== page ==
These are what we call the 'YMMV items.' Things that some people find in this work. We call them 'your mileage might vary' because not everyone sees these things in the same way. This starts discussions in the trope lists, a thing we don't want. Please use the discussion page if you'd like to discuss any of these items.
Remixing video game stock footage for a blog that praises the game Portal for being about "non violent conflict resolution" and criticizes "you hardly see" Chell.
Complaining about The Powerpuff Girls' use of the Straw Feminist trope and forgetting the character was revealed to not be a feminist at all (on top of the irony of her caring about appearance). And applying real life problems to things in episode that don't even apply to those problems.
Dismissing Clarice Starling from Silence of the Lambs because she's overshadowed in the cultural memory of the film by a male character (Hannibal) even though Clarice fits her previously established criteria; she has the most screen time in the film, the story arc revolves around her, we see her make decisions and she is the character that the viewer identifies with in a role that earned Jodie Foster her second Oscar along with Anthony Hopkins for his Hannibal Lecter role. It's virtually impossible to describe the plot in a way that makes Hannibal seem anything like the lead character, but Sarkeesian says the exact opposite of this.
She lists Clementine from Eternal Sunshine of the Spotless Mind as a Manic Pixie Dream Girl, even though she is a character who was an outright subversion of this trope who actually says to her romantic foil: "I'm not a concept. Too many guys think I'm a concept or I complete them or I'm going to make them alive, but I'm just a fucked up girl who is looking for my own peace of mind. Don't assign me yours."
Under research failure specifically, this post from another feminist blog argues that understanding the history of certain phrases in the song reveals that "Baby It's Cold Outside" is not actually about date rape. To be fair to Sarkeesian, though, this is one where quitealotofpeople don't do the research.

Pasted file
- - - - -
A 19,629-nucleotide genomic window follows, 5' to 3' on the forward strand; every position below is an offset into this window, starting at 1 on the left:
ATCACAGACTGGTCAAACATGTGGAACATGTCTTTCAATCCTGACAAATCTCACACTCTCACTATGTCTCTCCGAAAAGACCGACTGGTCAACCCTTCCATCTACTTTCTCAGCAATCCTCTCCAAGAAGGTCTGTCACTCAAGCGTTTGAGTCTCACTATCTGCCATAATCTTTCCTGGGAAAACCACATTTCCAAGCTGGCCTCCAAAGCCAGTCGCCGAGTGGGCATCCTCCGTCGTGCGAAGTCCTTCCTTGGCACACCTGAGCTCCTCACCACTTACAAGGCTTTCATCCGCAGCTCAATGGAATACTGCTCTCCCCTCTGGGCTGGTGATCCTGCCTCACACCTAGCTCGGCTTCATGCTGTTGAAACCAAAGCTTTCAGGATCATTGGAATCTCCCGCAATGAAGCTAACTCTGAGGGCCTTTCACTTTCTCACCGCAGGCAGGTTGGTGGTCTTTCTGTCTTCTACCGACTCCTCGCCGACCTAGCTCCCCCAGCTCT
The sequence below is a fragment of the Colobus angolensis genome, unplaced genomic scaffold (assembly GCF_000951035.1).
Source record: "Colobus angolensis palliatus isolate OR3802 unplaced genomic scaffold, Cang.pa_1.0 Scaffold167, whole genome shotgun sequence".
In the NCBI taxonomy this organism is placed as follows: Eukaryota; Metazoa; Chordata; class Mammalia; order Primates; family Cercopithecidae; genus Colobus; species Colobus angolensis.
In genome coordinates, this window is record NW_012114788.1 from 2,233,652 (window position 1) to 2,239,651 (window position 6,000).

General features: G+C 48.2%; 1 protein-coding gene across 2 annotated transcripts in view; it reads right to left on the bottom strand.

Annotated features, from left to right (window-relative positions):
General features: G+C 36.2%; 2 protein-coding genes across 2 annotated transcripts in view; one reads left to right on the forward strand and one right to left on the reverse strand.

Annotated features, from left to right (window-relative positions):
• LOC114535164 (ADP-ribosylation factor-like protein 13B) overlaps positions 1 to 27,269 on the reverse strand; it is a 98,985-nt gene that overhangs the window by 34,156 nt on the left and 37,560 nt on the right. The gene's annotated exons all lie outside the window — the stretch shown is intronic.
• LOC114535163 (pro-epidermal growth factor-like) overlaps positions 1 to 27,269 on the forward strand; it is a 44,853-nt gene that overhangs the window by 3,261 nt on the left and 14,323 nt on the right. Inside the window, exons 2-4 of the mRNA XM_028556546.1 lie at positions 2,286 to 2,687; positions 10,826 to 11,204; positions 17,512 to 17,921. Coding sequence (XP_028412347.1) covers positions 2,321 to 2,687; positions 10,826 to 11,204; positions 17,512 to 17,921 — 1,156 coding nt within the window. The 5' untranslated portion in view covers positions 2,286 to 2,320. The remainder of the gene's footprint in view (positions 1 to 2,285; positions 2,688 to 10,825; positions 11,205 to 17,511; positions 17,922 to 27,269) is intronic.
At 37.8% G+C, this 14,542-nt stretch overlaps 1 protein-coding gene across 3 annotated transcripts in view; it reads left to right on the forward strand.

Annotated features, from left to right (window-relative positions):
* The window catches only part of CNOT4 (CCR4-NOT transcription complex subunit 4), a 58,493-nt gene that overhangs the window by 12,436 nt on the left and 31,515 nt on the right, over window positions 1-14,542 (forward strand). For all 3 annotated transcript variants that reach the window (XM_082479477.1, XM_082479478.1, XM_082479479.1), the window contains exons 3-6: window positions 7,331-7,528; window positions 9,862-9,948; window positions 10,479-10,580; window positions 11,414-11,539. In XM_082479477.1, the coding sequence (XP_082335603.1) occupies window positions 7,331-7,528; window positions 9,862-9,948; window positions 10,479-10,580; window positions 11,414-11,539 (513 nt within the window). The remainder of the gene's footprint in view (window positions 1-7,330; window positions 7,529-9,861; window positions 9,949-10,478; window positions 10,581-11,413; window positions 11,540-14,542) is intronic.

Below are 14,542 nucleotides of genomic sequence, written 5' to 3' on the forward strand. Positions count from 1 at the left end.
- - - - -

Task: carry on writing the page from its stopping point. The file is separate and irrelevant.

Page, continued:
Another egregious example is the video game Bayonetta. Even leaving aside the fact that the character can easily be interpreted as a satire of the adolescence pandering she accuses her to be (which even at worst, it would suffer the Truffaut Was Right problem. At worst), she gave away many hints that she actually didn't play the game much, if at all. The biggest one is when she says Bayonetta is a single mother, something that is just not true. Bayonetta does play the Action Mom trope, but only metaphorically (Sarkeesian portrays it in the video as if she is a literal single mom). And even that is a stretch considering the girl she takes care of is HERSELF from the past. Made even worse by saying, even stressing, that that's her one and only positive character trait. To be fair, she later rectified and edited the video removing the parts in which she talks about the game itself and left only her complains about the marketing campaign in Japan, which were much more legitimate.
When she opened a Kickstarter campaign to get funds to create a new "Tropes V.S. Women in Videogames" series, it attracted a lot of criticism.
Some were legitimate complaints from other feminists - such as suddenly becoming the voice for a majority of female gamers and her style of feminism - and accusations of transphobia and scamming, the latter of which has given away to a lot of complaints. To this day, there's still argument between activists (militant or otherwise) on both sides of the debate.